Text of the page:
Central to Richard Slee’s exhibition at Studio Voltaire are a number of works based on vernacular objects such as wood saws, hammers, pick axes and camping equipment.  Inspired by a recent residency at Alfred University, in upstate New York, the works investigate particular myths and the symbolism of our ideas of America such as the great outdoors and the pioneer spirit. Lashed together workbenches that refer to old mining equipment, various scattered tools and an abandoned camp-fire can be read as an allegory to abandoned industries where whole communities move on to find employment elsewhere.

Studio Voltaire presents a solo exhibition by Jimmy Merris featuring a new single channel video piece displayed across a bank of monitors. Merris’ video works are heavily constructed, utilising a number of disruptive devices such as collaged sound and music, animated text cut from email exchanges and mixing found and made video footage.  There is a particular sense of economy within the practice, both in its lo-fi production values and an overriding concern with (un)employment and down-at-heel consumerism.  A number of works document the process of making, whether filming the actual production process or including references to certain prevalent forms of technology such as the Internet and desktop editing.

Image: Richard Slee, Camp Futility. Courtesy of Richard Slee and Hales Gallery, London



Superpower: Africa in Science Fiction, Arnolfini , Bristol                           

5 May – 1 July 2012

João Maria Gusmão & Pedro Paiva, Kiluanji Kia, Henda, Luis Dourado, Mark Aerial Waller, Neïl Beloufa, Neill Blomkamp , Omer Fast, Pawel Althamer, The ARPANET Dialogues, Wanuri Kahiu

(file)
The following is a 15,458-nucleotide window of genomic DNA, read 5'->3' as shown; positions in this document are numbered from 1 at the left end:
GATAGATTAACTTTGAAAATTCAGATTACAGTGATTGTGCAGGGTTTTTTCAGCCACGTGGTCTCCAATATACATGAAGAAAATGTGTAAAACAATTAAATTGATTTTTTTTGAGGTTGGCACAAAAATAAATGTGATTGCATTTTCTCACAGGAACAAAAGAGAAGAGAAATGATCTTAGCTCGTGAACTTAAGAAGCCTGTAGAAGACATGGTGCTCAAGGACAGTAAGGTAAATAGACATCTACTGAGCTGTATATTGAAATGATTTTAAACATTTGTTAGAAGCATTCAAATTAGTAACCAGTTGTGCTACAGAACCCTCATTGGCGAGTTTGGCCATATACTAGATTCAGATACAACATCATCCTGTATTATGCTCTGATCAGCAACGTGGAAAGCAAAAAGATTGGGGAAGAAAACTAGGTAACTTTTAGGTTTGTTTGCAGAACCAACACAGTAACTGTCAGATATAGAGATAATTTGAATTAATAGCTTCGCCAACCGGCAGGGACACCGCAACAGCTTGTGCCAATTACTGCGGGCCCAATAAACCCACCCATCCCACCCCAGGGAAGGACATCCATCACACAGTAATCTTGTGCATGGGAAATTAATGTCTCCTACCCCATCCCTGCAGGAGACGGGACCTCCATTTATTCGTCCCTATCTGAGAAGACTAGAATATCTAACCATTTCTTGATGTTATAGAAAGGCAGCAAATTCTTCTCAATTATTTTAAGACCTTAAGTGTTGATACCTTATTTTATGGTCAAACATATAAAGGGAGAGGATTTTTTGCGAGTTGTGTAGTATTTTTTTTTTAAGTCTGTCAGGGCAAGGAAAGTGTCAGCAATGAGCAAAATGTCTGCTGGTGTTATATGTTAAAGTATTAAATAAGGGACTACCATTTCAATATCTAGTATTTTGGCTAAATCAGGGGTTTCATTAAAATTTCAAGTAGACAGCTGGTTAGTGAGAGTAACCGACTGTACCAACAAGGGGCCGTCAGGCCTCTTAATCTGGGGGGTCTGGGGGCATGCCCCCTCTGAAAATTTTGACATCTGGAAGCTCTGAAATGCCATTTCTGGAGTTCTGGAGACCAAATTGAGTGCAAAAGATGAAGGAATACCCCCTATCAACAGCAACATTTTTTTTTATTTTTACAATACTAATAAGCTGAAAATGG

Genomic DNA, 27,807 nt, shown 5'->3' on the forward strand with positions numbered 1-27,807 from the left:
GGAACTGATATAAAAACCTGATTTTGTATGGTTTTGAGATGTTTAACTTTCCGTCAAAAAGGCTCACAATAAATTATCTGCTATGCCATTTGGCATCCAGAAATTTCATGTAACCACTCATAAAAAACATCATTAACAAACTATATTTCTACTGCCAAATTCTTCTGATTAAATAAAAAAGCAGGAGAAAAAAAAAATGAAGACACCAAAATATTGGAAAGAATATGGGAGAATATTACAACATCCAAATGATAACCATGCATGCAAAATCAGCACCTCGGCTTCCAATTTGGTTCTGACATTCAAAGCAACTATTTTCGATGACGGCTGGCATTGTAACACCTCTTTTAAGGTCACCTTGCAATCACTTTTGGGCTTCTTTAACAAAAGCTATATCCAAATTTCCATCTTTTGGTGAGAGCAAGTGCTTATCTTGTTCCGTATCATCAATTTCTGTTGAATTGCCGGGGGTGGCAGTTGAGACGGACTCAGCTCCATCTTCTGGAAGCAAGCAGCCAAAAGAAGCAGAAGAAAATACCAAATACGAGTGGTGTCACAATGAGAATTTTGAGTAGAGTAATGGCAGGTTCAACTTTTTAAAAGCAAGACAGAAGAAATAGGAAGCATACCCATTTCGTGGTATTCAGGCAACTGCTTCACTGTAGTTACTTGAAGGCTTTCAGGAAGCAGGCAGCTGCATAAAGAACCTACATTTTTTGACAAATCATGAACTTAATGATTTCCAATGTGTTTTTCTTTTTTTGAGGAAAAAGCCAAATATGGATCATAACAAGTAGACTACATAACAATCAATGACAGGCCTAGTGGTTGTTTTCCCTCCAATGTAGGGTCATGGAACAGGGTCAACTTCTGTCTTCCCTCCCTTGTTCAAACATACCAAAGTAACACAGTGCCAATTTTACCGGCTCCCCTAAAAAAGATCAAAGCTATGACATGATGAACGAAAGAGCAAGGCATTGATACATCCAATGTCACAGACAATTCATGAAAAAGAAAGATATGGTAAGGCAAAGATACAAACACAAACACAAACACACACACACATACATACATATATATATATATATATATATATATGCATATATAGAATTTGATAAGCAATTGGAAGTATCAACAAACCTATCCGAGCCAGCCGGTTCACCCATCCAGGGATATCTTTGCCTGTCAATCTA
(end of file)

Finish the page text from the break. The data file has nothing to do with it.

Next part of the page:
Superpower: Africa in Science Fiction surveys the recent tendency for artists and filmmakers to apply the forms and concerns of science fiction to narratives situated in the African continent. It considers the complex undercurrents for this occurrence in art today, and posits other and possible realities existing simultaneously, via careful re-orientations of tense; elevating the need for vigilance towards the present and future over a concern for the past.

Africa has had a rare yet distinct place in popular science-fiction, from the opening scenes of Stanley Kubrick’s iconic 2001: A Space Odyssey, depicting the mysterious appearance of a black monolith in the cradle of civilization, to the recent success of Neill Blomkamp’s debut movie District 9, a multi-layered allegory on South Africa’s recent internal and external tensions. Imagining a new space-time to the typical “third worldist” representations of the African continent, caught in a perpetual state of crisis, the works in Superpower project an alternative landscape of possibilities.

THE COSMOS, Wysing Arts Centre, Cambridge                                                                              

12 – 27 May 2012

With Salvatore Arancio, Flora Parrott, Nilsson Pflugfelder, Stuart Whipps and Escalator Artist-in-residence Patrick Coyle.

The Cosmos, the first of Wysing’s series of artist residencies for 2012, launches with a series of talks and events by artists, experts and enthusiasts from organisations ranging from the Institute of Astronomy, Cambridge University to the Pumpkin Patch Observatory in Bourn village.